A couple of things:

1) If you get to the point you consider the lodestar (and I don't really think that will be necessary), also consider the SBIG ST-i mono. It is also quite sensitive and is pretty clean as these guiders go. Don't get the color one for this purpose. I have it. It works, but the mono is clearly better (it is also 100$ more which mattered to me at the time).

2) Trying to learn guiding at the focal lengths you are trying at is bound to cause frustration. Learning on a 50mm guider (which I have successfully used to guide up to 2000mm scopes) is much much easier. The reason has to do with the ease of finding guide stars. It isn't so much the focal length, as the f/ratio. The Orion 50mm guiders are f/3.2. Sure the larger scope pulls in fainter stars. But what counts for this purpose is the signal to noise ratio on the sensor. And because of that the faster the f/ratio of the scope, the more stars in practice you will have to guide with. When I realized that, it was one of the things that steered me away from the ST-80 guide scopes. The advantage of longer focal length is less difference in image scale between the main scope, and the guider. But even the 50mm does fine at 2000mm. And it is easier to secure things with less flex as well. In other words, you chose to make things hard on yourself. Maybe once you were more experienced this would have been a good idea. But certainly not now.

3) Your mount may indeed be bad. But the session last night gives no useful information on that front. Don't be so fast to conclude you need a different mount. You probably could have been using an Astro-Physics Mach1 and still had the problems you were seeing.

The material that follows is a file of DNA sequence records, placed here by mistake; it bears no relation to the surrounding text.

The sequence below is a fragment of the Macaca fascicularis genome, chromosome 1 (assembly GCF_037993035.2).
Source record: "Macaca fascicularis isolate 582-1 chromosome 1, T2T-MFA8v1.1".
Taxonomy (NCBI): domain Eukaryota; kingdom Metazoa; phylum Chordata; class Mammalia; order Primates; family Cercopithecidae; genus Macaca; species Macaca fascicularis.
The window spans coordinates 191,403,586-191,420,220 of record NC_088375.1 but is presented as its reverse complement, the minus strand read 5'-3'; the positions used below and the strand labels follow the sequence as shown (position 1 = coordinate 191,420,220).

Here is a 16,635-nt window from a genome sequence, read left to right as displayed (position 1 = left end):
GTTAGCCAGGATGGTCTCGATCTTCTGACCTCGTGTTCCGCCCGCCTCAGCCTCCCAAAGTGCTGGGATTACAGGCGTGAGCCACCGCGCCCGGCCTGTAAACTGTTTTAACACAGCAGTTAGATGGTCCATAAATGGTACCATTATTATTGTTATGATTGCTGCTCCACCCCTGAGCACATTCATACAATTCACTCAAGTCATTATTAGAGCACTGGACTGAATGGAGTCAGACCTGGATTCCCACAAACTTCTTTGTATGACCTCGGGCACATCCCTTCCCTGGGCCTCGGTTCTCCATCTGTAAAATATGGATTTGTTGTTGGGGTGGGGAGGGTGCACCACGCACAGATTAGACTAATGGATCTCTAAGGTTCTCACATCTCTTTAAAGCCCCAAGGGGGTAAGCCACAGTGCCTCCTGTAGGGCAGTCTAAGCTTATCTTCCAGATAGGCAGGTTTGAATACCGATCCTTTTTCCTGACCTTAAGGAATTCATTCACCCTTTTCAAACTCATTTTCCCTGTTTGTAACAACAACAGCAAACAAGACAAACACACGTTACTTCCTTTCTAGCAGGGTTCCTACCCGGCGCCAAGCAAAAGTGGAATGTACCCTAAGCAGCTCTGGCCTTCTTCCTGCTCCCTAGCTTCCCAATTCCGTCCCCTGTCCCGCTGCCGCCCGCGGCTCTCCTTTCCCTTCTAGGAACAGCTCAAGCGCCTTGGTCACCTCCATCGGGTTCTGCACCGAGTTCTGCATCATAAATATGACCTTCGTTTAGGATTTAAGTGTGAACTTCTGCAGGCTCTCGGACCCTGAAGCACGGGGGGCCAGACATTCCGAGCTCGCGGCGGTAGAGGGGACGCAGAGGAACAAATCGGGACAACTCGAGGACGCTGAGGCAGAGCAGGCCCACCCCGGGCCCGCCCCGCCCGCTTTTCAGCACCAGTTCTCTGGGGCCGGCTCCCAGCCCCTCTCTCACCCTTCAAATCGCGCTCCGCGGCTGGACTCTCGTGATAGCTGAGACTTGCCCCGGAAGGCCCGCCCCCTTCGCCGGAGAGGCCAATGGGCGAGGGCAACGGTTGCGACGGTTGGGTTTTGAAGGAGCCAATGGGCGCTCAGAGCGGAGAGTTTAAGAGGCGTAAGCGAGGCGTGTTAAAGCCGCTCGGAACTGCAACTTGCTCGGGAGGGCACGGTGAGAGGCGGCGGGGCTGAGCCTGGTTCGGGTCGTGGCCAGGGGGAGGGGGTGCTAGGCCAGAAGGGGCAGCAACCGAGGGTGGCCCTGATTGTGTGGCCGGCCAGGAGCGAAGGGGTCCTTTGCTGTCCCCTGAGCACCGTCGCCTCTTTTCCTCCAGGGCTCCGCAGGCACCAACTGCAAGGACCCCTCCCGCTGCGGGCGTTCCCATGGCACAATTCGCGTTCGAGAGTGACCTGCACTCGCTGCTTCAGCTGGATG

#32 CounterWeight

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Posted 03 November 2013 - 12:05 PM

I know I'm late to the party but all those first images appear to be just noise and maybe hot pixels, so there is some issue with the signal. White after dark cal shows a huge imbalance between expected and actual, so IMO all bets off until you get that completely sorted. IMO that points to the driver for the camera and the software looking with it and how. Hope the Metaguide software helps!

BTW, I can't seem to find those in the supported cameras list, is it there and I just don't see it? also don't see a direct statement that it's PHD compliant at least on the OPT site or the ZWO site. Anyway with the Orion SSAG they include PHD, at least with those I've bought - any chance there was a version on the install disk?

That you get better images unguided is great in ways as shows the mount tracking is good/decent from your polar alignment alone. I wouldn't worry about the mount based on what is happening here with this guide camera issue.

#33 Dwight J

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Posted 03 November 2013 - 12:30 PM

As mentioned already, using a 6" F9 scope, even with a reducer, is way too long a focal length to guide with initially. The field of view, especially with tiny chipped guide cameras, is very small making it highly unlikely a suitable guide star will appear. You will need to inset an eyepiece and use the screws in the guidesscope rings to center a suitably bright star, then reinsert the camera and focus it. Use of a par focal ring will simplify this operation in the future.

#34 Wmacky

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Posted 03 November 2013 - 06:45 PM

Thanks for those comments.

As to guiding with the AT6RC. Yes, I know it's not the best way to begin, but with reports of people finding lots of guide stars with the newer sensitive cameras, even with OAGs on SCTs, gave me hope. Perhaps, this isn't as true as I had read?


I had never used the AT6RC before so today I test focused it in daylight, and it focused ok. With the ASI the view was kinda soft, and washed out. Not a very impressive view. Same with it in the EON 80, but no real problems found. However, as others have stated, the FOV (even with a FC) was indeed tiny. Focusing on my neighbors fence about 200' away showed a single nail head surrounded by a small amount of wood! I'm starting to think that those who reported plentiful stars with this MC version cam were using a Mini guider. :question:

What next?

Well, I guess I could wait, and try Metaguide next weekend if it'd clear. (weekends only for me).